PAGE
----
A replicated, paired, site comparison study in 2004–2006 in 15 drained pine mires under a power line in central Finland (Lensu et al. 2011, same experimental set-up as Komonen et al. 2013) found that land under power lines managed by mechanical cutting had a higher abundance and species richness of butterflies than nearby unmanaged land, and was similar to natural mires. In managed land under power lines, the abundance and species richness of both butterflies which depend on mires (abundance: 13–56 individuals/transect; richness: 4–5 species/transect) and other butterflies (abundance: 14–284 individuals/transect; richness: 6–9 species/transect), were higher than in nearby unmanaged areas (mire species: 3–8 individuals/transect, 1–2 species/transect; others: 4–50 individuals/transect, 3–4 species/transect). The abundance and species richness under power lines was also similar to natural mires (mire species: 17–43 individuals/transect, 3–5 species/transect; others: 18–107 individuals/transect, 4–5 species/transect). For 50 years, vegetation was cut every six years to maintain open, treeless habitat on drained mires under a 65-m-wide powerline, but was unmanaged next to the power line where forest developed. From June–August 2004 and June–July 2006, butterflies were surveyed every 5–10 days on paired 250-m transects within and 70 m outside the power line at 15 sites (1.5–4 ha, 0.5–18 km apart). Butterflies were also surveyed at five 2–6 ha undrained mires, 0.5–2 km from the drained mires. Butterflies which feed on plants that predominantly grow in mires were classified as mire-dependent species.Study and other actions tested
A replicated, site comparison study in 2004–2008 in 17 drained mires under a power line in central Finland (Komonen et al. 2013, same experimental set-up as Lensu et al. 2011) found that clearing trees and shrubs from under power lines increased the abundance and species richness of butterflies. Two–four years after clearing, the abundance of both mire-dependent (25–29 individuals/transect) and non-mire-dependent butterflies (103–126 individuals/transect) was higher than both one year after clearing (mire: 19 individuals/transect; non-mire: 61 individuals/transect) and 6–8 years after clearing (mire: 5–16 individuals/transect; non-mire: 6–47 individuals/transect). The species richness of non-mire butterflies was higher 1–3 years after clearing (7.4–8.1 species/transect) than 6–8 years after clearing (4.4–5.9 species/transect), but time since clearing did not affect the species richness of mire-dependent species (1–3 years: 4.0–4.4 species/transect; 6–8 years: 3.4–4.1 species/transect). See paper for individual species results. Between winter 1996–1997 and 2003–2004, seventeen drained mires (0.5–18 km apart) under a 65-m-wide power line were mechanically cleared of trees and shrubs. Ten of these sites were cleared again between winter 2004–2005 and 2007–2008. In June–July 2004 and 2006–2008, butterflies were recorded along one 250-m transect/site, 3–8 times/year at 5–10-day intervals. Two sites were only monitored in 2007 and 2008. Butterflies which feed on plants that predominantly grow in mires were classified as mire-dependent species.Study and other actions tested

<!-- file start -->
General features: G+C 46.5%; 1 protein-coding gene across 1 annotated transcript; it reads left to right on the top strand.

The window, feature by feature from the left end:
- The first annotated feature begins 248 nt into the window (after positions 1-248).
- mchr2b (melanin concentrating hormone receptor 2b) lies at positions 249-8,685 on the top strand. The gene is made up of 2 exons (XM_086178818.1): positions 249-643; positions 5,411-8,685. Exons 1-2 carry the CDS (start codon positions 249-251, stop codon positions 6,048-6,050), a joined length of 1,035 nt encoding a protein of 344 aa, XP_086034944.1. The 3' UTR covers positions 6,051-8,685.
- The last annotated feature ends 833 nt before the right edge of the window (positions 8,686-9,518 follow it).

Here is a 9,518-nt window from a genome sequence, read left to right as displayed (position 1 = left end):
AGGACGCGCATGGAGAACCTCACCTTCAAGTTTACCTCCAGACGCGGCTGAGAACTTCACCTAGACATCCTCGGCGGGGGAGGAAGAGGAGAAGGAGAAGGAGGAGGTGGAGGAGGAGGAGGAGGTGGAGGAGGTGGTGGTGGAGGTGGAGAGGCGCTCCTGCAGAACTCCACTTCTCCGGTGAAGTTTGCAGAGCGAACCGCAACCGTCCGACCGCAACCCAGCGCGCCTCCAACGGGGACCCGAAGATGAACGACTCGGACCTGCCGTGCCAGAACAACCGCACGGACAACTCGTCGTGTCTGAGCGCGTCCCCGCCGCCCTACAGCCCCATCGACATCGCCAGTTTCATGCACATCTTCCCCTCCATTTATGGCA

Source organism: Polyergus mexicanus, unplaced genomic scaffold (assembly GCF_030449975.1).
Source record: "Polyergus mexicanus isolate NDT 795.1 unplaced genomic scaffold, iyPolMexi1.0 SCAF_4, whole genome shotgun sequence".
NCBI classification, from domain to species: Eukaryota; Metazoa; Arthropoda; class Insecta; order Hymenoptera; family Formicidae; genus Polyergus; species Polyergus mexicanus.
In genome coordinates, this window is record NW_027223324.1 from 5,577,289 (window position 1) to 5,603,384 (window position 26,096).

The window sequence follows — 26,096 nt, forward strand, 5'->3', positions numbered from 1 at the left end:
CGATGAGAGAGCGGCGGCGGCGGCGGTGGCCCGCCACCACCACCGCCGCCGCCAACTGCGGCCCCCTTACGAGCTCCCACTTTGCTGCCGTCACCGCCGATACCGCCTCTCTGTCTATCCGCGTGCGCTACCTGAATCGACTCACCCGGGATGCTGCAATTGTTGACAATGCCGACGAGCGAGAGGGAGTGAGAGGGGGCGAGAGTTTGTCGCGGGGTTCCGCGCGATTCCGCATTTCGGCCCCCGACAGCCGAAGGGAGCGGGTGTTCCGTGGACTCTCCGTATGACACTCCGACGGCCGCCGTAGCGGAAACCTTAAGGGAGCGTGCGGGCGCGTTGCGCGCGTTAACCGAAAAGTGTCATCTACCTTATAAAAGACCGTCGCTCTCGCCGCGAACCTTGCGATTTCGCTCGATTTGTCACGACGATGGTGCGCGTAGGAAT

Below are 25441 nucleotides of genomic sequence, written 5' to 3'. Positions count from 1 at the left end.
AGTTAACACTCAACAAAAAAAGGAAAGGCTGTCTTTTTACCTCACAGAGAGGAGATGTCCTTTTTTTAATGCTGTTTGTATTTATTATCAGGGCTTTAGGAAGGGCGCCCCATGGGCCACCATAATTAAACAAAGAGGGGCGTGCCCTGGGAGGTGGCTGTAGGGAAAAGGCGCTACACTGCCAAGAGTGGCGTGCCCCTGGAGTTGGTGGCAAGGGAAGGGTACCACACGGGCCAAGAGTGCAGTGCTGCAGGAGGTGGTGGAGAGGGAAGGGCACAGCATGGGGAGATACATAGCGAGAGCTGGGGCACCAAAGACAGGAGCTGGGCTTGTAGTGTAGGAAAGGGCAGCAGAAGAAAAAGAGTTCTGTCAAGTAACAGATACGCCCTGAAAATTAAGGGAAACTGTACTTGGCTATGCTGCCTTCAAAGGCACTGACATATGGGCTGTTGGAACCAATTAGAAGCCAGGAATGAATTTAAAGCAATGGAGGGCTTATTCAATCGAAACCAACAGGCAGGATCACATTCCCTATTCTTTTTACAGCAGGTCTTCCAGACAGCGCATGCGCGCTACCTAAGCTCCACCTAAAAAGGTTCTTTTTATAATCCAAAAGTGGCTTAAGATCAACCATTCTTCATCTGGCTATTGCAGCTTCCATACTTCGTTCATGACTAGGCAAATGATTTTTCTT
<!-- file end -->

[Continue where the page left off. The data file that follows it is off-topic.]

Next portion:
A replicated, site comparison study in 2007–2008 along 52 power lines and road verges (collectively “transmission lines”) in Manitoba, Canada (Leston & Koper 2016) found that unmown transmission lines had more northern pearl crescent Phyciodes morpheus and pearl crescent Phyciodes tharos butterflies than lines mown twice/year, but mowing regime did not affect the abundance or species richness of other butterflies. There were more crescent butterflies on unmown transmission lines (2.7 individuals/visit) than on lines mown twice/year (0.1 individuals/visit). However, the abundance and species richness of other native butterflies was not significantly different between transmission lines which were not mown (abundance: 11 individuals/visit; richness: 32 species), mown once/year and not hayed (11 individuals/visit; 27 species), mown once/year and hayed (14 individuals/visit; 21 species), mown twice/year and sprayed with herbicide (10 individuals/visit; 21 species), and remnant tall-grass prairie fragments (12 individuals/visit; 20 species). See paper for species results. Fifty-two power lines and road verges (>30 m wide, >400 m long) were managed in one of four ways: 21 were neither mown nor sprayed with herbicide, but some trees were removed; 14 were mown twice/year with cuttings left on site and sprayed frequently with herbicide; 10 were mown once/year with cuttings left on site and sprayed infrequently with herbicide; seven were mown once/year with cuttings baled and removed with no spraying. Four similarly-sized remnant tall-grass prairie fragments (two urban, two rural) were managed by prescribed burning on a >3-year rotation. From 15 June–15 August 2007–2008, butterflies were surveyed on one 400- or 500-m transect at each site 2–4 times/year.Study and other actions tested